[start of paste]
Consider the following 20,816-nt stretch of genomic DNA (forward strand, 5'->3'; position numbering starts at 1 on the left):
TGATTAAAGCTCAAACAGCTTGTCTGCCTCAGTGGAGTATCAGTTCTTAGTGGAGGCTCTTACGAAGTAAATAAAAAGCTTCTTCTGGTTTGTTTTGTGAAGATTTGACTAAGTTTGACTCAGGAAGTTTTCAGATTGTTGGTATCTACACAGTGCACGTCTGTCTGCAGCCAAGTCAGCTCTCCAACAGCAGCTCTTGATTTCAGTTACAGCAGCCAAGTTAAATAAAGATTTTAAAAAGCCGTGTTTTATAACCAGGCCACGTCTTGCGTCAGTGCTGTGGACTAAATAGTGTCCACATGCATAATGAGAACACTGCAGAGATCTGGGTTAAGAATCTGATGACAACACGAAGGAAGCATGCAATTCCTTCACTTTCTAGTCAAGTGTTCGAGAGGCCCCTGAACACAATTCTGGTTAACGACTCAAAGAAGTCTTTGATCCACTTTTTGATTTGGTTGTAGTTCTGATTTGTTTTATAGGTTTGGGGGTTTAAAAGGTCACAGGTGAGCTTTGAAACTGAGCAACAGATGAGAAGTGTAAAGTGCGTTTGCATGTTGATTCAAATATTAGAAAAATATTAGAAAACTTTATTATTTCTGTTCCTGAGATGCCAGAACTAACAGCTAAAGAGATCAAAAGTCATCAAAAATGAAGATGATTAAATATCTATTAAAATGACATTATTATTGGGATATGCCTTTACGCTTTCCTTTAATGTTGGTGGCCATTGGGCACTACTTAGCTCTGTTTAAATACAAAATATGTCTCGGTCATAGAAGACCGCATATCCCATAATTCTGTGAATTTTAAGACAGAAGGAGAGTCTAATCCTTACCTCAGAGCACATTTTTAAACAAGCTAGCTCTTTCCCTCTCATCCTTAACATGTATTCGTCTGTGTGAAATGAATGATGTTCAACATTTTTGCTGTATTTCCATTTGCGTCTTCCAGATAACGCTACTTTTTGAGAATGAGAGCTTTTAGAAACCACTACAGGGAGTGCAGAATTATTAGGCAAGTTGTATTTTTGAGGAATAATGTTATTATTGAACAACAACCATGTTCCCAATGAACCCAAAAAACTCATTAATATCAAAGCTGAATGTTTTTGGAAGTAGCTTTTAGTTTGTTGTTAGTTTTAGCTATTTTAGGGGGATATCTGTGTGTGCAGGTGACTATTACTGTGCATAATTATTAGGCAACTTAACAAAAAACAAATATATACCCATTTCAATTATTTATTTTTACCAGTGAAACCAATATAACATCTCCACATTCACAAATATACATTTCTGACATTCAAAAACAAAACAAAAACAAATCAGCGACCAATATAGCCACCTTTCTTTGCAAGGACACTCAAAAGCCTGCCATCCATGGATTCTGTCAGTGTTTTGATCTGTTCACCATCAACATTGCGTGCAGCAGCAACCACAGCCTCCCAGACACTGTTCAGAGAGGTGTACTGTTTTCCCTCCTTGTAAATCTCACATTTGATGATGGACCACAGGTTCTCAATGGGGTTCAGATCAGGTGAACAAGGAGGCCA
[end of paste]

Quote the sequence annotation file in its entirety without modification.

Consider the following 20,816-nt stretch of genomic DNA (forward strand, 5'->3'; position numbering starts at 1 on the left):
TGATTAAAGCTCAAACAGCTTGTCTGCCTCAGTGGAGTATCAGTTCTTAGTGGAGGCTCTTACGAAGTAAATAAAAAGCTTCTTCTGGTTTGTTTTGTGAAGATTTGACTAAGTTTGACTCAGGAAGTTTTCAGATTGTTGGTATCTACACAGTGCACGTCTGTCTGCAGCCAAGTCAGCTCTCCAACAGCAGCTCTTGATTTCAGTTACAGCAGCCAAGTTAAATAAAGATTTTAAAAAGCCGTGTTTTATAACCAGGCCACGTCTTGCGTCAGTGCTGTGGACTAAATAGTGTCCACATGCATAATGAGAACACTGCAGAGATCTGGGTTAAGAATCTGATGACAACACGAAGGAAGCATGCAATTCCTTCACTTTCTAGTCAAGTGTTCGAGAGGCCCCTGAACACAATTCTGGTTAACGACTCAAAGAAGTCTTTGATCCACTTTTTGATTTGGTTGTAGTTCTGATTTGTTTTATAGGTTTGGGGGTTTAAAAGGTCACAGGTGAGCTTTGAAACTGAGCAACAGATGAGAAGTGTAAAGTGCGTTTGCATGTTGATTCAAATATTAGAAAAATATTAGAAAACTTTATTATTTCTGTTCCTGAGATGCCAGAACTAACAGCTAAAGAGATCAAAAGTCATCAAAAATGAAGATGATTAAATATCTATTAAAATGACATTATTATTGGGATATGCCTTTACGCTTTCCTTTAATGTTGGTGGCCATTGGGCACTACTTAGCTCTGTTTAAATACAAAATATGTCTCGGTCATAGAAGACCGCATATCCCATAATTCTGTGAATTTTAAGACAGAAGGAGAGTCTAATCCTTACCTCAGAGCACATTTTTAAACAAGCTAGCTCTTTCCCTCTCATCCTTAACATGTATTCGTCTGTGTGAAATGAATGATGTTCAACATTTTTGCTGTATTTCCATTTGCGTCTTCCAGATAACGCTACTTTTTGAGAATGAGAGCTTTTAGAAACCACTACAGGGAGTGCAGAATTATTAGGCAAGTTGTATTTTTGAGGAATAATGTTATTATTGAACAACAACCATGTTCCCAATGAACCCAAAAAACTCATTAATATCAAAGCTGAATGTTTTTGGAAGTAGCTTTTAGTTTGTTGTTAGTTTTAGCTATTTTAGGGGGATATCTGTGTGTGCAGGTGACTATTACTGTGCATAATTATTAGGCAACTTAACAAAAAACAAATATATACCCATTTCAATTATTTATTTTTACCAGTGAAACCAATATAACATCTCCACATTCACAAATATACATTTCTGACATTCAAAAACAAAACAAAAACAAATCAGCGACCAATATAGCCACCTTTCTTTGCAAGGACACTCAAAAGCCTGCCATCCATGGATTCTGTCAGTGTTTTGATCTGTTCACCATCAACATTGCGTGCAGCAGCAACCACAGCCTCCCAGACACTGTTCAGAGAGGTGTACTGTTTTCCCTCCTTGTAAATCTCACATTTGATGATGGACCACAGGTTCTCAATGGGGTTCAGATCAGGTGAACAAGGAGGCCA